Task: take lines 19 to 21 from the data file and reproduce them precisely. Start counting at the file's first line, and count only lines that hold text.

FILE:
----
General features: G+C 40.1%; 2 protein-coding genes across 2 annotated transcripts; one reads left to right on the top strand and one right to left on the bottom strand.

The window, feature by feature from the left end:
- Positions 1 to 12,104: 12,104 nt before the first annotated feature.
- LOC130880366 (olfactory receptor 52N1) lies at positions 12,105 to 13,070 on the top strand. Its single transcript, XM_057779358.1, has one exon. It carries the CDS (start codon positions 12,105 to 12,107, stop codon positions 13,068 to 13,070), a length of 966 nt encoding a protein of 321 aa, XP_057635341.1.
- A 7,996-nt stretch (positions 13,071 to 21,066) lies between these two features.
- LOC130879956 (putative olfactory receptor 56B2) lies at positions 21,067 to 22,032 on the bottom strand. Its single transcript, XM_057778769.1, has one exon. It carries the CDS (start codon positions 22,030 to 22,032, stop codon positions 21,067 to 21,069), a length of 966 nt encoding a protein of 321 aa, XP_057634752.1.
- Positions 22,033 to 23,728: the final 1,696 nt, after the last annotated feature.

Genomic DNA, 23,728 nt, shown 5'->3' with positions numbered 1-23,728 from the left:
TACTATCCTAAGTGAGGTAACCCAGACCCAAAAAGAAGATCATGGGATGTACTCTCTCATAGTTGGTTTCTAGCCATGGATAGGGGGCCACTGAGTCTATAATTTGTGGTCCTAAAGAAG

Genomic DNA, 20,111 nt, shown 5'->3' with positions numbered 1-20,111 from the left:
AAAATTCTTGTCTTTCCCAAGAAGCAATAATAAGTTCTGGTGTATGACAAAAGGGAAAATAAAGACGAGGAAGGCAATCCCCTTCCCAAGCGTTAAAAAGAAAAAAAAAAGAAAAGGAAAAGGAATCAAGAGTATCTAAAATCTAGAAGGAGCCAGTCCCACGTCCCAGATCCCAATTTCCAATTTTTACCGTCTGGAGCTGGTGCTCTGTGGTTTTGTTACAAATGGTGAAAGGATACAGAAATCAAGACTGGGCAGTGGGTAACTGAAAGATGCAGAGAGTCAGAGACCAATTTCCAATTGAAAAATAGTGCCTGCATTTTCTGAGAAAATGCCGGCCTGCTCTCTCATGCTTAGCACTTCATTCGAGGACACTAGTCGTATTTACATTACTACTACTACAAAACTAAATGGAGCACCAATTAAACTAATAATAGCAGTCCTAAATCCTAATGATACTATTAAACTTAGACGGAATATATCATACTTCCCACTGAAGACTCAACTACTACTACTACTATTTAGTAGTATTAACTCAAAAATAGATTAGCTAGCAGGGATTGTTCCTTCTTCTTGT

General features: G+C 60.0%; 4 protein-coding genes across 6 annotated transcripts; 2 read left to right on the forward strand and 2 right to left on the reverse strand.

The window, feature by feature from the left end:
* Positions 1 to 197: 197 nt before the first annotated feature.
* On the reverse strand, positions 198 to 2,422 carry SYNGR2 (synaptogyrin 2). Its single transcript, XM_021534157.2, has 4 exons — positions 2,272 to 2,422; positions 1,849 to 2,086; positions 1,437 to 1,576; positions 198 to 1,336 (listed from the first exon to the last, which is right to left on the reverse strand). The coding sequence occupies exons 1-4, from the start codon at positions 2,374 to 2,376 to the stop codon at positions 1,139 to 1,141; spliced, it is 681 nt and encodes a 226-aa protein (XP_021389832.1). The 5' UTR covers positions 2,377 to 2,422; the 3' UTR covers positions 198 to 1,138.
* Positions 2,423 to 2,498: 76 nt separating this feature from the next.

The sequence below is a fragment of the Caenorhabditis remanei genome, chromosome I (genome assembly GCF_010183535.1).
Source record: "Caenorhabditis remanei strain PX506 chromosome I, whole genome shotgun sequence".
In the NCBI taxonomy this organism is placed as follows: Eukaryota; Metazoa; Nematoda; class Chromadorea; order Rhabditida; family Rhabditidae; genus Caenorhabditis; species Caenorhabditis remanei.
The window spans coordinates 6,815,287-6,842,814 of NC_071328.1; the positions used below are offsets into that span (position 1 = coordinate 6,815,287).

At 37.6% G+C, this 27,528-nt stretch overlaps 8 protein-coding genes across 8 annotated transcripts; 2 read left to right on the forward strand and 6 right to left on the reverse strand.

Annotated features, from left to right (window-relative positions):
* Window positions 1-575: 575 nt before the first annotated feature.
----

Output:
In the NCBI taxonomy this organism is placed as follows: Eukaryota; Metazoa; Nematoda; class Chromadorea; order Rhabditida; family Rhabditidae; genus Caenorhabditis; species Caenorhabditis remanei.
The window spans coordinates 6,815,287-6,842,814 of NC_071328.1; the positions used below are offsets into that span (position 1 = coordinate 6,815,287).

At 37.6% G+C, this 27,528-nt stretch overlaps 8 protein-coding genes across 8 annotated transcripts; 2 read left to right on the forward strand and 6 right to left on the reverse strand.